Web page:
Zinke also hopes to build a close relationship with CSKT - one where the tribes can communicate their issues and concerns with him. St. Ignatius Tribal Council Representative Patty Stevens responded by saying, “I hear you say that you don’t know a lot about the native American issues, so we will probably disagree on a lot things, and that’s okay, but allow us to provide you with information and education when you are making decisions.”

After Zinke concluded his remarks, the Tribal Council shared their opinions and concerns with the congressman.

Tribal Council Vice-President Carole Lankford asked Zinke about his stance on the Affordable Care Act (ACA), A.K.A. Obamacare. Zinke gave a short response. “Obamacare is a sinking boat, and we need a lifeboat, something better after Obamacare fails. I think we can develop a better system. At the end of the day, you’re going to subsidize healthcare.”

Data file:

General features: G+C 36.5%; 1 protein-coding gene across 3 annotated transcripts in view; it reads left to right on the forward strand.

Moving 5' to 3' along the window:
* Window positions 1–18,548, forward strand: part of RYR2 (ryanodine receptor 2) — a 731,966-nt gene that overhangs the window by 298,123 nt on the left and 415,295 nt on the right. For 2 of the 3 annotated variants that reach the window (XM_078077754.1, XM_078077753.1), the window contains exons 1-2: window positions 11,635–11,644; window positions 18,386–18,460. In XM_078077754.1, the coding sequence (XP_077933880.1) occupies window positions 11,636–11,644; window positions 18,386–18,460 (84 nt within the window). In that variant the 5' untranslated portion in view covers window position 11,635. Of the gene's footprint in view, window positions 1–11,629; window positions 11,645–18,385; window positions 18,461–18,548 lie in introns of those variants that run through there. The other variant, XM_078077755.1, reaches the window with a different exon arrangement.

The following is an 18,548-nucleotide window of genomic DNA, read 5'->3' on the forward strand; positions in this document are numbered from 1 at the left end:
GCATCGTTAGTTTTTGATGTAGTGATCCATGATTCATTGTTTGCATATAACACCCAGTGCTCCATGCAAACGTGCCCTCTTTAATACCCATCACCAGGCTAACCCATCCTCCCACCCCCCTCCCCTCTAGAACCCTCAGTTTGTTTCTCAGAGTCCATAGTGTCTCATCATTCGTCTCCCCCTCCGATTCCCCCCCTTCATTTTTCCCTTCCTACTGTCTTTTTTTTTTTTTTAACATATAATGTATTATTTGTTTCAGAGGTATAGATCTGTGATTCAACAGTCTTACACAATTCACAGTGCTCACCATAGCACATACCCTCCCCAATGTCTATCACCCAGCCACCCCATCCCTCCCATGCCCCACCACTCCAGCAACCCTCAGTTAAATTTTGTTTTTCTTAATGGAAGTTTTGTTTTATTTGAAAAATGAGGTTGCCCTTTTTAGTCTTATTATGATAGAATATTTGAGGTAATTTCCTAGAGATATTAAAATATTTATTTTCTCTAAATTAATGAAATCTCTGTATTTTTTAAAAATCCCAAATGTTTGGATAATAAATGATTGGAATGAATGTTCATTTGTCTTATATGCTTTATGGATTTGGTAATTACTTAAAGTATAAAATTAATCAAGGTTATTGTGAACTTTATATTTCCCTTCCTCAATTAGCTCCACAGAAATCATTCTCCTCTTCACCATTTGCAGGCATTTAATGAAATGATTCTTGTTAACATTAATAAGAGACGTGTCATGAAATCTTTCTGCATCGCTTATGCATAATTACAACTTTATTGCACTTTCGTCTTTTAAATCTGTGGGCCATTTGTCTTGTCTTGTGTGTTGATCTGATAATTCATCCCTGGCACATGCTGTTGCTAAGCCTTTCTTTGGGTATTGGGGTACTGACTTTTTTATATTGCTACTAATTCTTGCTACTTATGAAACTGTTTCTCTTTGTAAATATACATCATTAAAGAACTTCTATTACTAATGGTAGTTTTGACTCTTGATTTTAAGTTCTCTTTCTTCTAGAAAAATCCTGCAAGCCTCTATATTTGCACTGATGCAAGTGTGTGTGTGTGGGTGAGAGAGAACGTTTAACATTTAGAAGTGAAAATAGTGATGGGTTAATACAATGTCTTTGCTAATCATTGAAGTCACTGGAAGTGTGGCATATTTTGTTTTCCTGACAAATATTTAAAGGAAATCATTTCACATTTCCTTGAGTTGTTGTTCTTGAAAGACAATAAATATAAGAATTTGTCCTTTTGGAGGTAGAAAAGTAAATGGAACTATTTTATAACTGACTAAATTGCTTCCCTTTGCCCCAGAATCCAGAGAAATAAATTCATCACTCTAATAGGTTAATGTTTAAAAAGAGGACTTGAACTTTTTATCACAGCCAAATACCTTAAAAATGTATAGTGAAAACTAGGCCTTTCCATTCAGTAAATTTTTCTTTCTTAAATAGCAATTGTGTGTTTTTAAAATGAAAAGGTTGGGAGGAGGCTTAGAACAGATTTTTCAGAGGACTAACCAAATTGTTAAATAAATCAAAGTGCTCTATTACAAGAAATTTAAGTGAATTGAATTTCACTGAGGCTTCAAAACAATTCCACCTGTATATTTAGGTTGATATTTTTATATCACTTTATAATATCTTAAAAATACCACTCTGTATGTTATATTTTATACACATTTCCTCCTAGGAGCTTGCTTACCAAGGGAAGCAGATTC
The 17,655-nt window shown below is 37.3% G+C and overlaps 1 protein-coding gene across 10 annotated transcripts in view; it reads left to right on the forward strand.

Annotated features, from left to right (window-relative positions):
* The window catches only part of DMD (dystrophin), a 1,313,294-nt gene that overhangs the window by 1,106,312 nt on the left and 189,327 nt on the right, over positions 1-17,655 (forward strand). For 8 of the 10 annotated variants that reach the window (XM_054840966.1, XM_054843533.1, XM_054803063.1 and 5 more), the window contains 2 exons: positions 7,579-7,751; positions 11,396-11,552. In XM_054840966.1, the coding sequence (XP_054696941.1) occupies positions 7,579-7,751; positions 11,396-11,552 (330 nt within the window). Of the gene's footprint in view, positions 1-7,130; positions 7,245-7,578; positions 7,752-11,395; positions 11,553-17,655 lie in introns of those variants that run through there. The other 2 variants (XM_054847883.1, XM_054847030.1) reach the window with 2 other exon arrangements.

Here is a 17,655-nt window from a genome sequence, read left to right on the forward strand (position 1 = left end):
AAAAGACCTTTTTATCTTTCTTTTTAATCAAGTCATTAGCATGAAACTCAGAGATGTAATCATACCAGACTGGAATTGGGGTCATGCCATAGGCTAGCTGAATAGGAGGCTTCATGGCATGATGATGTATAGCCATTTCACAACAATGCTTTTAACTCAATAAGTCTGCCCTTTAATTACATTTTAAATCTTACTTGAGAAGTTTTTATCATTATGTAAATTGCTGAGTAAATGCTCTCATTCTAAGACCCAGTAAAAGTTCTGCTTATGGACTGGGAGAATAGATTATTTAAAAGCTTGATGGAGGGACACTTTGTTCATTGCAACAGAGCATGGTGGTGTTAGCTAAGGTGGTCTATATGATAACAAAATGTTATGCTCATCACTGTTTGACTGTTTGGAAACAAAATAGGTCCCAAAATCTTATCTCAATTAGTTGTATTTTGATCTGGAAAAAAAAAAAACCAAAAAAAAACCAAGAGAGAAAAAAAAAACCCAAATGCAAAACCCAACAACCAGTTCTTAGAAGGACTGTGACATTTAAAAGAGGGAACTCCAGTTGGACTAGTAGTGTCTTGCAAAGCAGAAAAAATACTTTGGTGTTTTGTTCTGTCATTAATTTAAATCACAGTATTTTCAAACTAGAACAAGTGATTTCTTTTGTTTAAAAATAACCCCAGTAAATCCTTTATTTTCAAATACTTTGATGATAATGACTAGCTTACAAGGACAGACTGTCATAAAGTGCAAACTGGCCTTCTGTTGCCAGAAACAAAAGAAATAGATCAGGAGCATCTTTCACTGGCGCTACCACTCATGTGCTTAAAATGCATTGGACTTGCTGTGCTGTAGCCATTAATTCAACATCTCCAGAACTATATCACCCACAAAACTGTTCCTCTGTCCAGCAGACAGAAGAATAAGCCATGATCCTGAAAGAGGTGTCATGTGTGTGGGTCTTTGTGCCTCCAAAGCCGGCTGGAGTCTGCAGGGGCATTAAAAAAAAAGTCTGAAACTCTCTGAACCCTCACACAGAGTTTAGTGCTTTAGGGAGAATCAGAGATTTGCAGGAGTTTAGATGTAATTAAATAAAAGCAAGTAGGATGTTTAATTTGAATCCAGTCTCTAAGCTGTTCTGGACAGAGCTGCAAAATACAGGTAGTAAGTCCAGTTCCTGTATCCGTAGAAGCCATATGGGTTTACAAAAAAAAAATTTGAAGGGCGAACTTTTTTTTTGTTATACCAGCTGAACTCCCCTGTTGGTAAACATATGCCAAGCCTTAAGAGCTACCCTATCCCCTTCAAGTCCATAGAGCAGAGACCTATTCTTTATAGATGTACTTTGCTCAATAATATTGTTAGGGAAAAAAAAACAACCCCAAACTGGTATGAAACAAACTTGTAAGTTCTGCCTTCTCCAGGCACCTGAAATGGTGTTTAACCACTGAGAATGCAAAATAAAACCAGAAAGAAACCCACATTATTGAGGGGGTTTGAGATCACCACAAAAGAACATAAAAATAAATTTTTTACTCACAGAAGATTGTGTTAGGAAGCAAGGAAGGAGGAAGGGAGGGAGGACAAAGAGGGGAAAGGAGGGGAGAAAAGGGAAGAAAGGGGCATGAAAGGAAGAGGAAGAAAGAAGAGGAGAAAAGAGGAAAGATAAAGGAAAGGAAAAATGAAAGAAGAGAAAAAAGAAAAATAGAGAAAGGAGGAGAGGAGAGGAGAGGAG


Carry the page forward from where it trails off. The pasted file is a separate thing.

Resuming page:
Dixon Tribal Council Representative Terry Pitts (C), thanks Ryan Zinke, Montana’s Republican congressman-elect, for meeting with the Tribal Council on Tuesday, December 2. (Adriana Fehrs photo) Dixon Tribal Council Representative Terry Pitts (C), thanks Ryan Zinke, Montana’s Republican congressman-elect, for meeting with the Tribal Council on Tuesday, December 2. (Adriana Fehrs photo)

Anna Whiting-Sorrell, Tribal Health and Human Services Director of Operations, Planning and Policy, said to Zinke that the ACA has given many tribal members the opportunity to purchase insurance for the first time in their lives.

Next, Arlee Tribal Council Representative Shelly Fyant shared her concerns about eliminating Obamacare and the Keystone XL pipeline.